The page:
“We started small, but Nils is a prime example that through touring and touring and releasing records at a constant but thoughtful pace he would be able to play small shows all over the world. And now many of our artists are playing a larger calibre of shows all over the world and it’s not out of proportion.
The instrumental nature of our sound helps with a lack of territorial restrictions, which actually makes it more free. Óli was able to play in front of a thousand people a night in China even before he touched Japan. We embrace the fact that there are people who care about this music in places that we’d never have thought about. It’s nice, too, to get to a point where the greatest strength of this music is that there’s no time stamp to it.”
Ólafur Arnalds, Nils Frahm, Dustin O’Halloran, Sofia Ilyas & Robert Robert Raths at a merch table in Budapest; 2012
On Their Sound
“That term ‘neo-classical’ is ridiculous…but any term is i guess. I just have difficulty describing things like that. A car is a car, a holiday is a holiday. Pop music is pop music. I don’t have to add little tags to it.”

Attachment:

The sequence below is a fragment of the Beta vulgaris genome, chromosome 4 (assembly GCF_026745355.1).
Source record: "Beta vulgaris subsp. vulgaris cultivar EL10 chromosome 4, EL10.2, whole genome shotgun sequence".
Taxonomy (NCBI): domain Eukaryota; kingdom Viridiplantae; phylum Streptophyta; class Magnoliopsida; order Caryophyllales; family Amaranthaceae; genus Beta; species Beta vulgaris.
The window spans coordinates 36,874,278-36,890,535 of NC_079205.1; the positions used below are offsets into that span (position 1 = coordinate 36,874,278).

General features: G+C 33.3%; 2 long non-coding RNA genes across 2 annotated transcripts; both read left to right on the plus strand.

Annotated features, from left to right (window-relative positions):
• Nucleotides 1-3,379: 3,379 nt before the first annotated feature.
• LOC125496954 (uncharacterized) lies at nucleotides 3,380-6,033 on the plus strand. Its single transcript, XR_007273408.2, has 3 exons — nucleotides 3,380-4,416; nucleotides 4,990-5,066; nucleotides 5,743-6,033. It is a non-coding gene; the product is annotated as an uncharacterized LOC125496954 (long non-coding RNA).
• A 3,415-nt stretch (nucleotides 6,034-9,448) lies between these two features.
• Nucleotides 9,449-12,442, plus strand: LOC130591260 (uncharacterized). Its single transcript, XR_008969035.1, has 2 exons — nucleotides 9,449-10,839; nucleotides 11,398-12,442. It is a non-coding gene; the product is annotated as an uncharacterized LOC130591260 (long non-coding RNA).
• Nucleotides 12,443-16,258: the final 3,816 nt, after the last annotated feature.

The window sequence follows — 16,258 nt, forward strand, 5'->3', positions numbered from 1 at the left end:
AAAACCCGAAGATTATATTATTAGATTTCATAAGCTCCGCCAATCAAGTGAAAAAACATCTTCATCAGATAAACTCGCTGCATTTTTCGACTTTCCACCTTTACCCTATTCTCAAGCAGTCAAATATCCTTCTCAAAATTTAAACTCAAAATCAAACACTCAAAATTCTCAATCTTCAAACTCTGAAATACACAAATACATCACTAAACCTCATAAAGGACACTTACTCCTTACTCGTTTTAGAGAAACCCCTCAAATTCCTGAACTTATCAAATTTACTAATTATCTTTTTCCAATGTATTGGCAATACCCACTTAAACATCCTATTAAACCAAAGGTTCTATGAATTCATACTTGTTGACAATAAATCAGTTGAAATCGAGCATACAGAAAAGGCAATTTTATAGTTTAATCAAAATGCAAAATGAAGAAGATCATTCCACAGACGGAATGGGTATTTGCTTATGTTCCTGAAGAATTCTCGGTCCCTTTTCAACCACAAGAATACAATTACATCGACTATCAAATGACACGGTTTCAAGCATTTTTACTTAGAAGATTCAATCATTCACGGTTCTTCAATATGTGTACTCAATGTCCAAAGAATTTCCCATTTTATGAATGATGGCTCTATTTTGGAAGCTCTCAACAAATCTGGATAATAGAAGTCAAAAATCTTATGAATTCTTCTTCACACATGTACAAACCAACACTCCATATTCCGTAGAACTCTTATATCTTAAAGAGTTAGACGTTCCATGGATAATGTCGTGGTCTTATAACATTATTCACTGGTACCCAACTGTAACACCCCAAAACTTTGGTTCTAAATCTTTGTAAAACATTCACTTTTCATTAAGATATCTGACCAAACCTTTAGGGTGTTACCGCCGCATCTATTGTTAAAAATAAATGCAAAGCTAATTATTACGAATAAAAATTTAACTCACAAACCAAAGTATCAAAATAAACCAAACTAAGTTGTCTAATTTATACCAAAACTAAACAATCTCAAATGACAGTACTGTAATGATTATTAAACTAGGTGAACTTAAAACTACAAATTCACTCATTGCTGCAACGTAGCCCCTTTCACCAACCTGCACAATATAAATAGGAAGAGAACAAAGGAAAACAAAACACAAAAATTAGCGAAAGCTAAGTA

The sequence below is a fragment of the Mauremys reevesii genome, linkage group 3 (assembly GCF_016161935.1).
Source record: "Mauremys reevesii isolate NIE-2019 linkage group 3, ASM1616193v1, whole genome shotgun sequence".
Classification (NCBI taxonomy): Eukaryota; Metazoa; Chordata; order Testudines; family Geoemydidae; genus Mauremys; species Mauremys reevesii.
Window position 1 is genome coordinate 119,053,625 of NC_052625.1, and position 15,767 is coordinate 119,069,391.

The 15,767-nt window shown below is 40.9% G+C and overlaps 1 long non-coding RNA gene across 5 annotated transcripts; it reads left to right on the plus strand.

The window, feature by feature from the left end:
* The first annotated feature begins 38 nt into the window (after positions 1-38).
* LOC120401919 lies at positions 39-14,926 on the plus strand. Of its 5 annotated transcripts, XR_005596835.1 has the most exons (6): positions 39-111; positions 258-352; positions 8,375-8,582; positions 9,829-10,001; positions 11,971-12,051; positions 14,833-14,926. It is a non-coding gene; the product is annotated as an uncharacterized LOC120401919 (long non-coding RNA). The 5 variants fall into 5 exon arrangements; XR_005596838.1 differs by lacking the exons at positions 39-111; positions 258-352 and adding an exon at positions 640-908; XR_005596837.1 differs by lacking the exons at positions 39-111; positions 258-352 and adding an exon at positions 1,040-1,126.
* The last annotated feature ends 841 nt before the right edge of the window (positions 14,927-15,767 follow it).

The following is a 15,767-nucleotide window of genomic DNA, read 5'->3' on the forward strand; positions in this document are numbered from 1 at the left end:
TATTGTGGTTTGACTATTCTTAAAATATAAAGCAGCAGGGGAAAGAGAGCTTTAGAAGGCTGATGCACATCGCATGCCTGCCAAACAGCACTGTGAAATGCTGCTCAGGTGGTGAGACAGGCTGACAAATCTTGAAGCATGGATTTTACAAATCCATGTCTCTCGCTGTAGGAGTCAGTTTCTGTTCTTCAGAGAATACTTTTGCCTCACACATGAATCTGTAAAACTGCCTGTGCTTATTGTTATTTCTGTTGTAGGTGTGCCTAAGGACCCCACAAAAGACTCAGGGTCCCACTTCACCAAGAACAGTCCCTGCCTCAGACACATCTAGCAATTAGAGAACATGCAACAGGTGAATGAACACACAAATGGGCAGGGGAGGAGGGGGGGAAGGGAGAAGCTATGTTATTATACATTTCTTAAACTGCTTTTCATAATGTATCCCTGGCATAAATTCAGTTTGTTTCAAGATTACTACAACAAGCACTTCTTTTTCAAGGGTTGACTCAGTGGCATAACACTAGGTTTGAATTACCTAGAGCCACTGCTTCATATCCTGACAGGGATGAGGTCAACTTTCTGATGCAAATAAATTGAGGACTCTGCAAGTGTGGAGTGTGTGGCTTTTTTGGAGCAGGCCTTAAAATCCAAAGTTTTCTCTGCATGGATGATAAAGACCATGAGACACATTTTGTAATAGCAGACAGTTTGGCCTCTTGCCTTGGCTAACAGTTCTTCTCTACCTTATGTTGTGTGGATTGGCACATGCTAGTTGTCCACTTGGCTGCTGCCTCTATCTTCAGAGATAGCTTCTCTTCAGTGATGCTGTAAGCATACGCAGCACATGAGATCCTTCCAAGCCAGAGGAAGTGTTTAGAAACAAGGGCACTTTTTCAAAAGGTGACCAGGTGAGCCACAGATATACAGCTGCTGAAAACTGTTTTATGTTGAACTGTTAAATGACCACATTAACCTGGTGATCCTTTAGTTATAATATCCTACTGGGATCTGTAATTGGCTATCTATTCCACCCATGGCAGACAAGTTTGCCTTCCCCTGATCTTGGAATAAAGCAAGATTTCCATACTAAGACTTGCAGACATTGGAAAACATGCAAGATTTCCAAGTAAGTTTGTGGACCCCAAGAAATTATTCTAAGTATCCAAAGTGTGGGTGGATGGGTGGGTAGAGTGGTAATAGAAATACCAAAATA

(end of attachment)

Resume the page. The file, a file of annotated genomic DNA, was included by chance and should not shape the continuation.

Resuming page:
“We do have issues where Nils will say “Oh my record isn’t in this record store” and we’ll go there and it is, but it so happened to be that Felt is in one aisle, and Spaces another. As much as we’d love to say “No genre”, or leave everything laying about in all kinds of directions, it can cause problems. All this pigeonholing is irksome but obviously it helps.”
“It’s funny because every year we kept saying to each other, “next year’s going to be our electronic year”; everyone just goes “oh yeah, whatever…” There have been hints of an electronic influence all the way through the label history – simply because all of us love it, and we grew up with it – but then obviously by a certain point we became known to most people as more like a modern classical label.
But now we’ve been picking up bookings at festivals like Dimensions, making friends with people like Bradley, have had dub inspired projects, commissioning more remixes and exploring what we like to call “Nordic techno” with Ólafur’s long-awaited debut record under his Kiasmos project. So this last year has been a really good year for us, in terms of connections we’ve made and the ability to express how we want to be seen as a label. Finally we feel like people are starting to get us more.”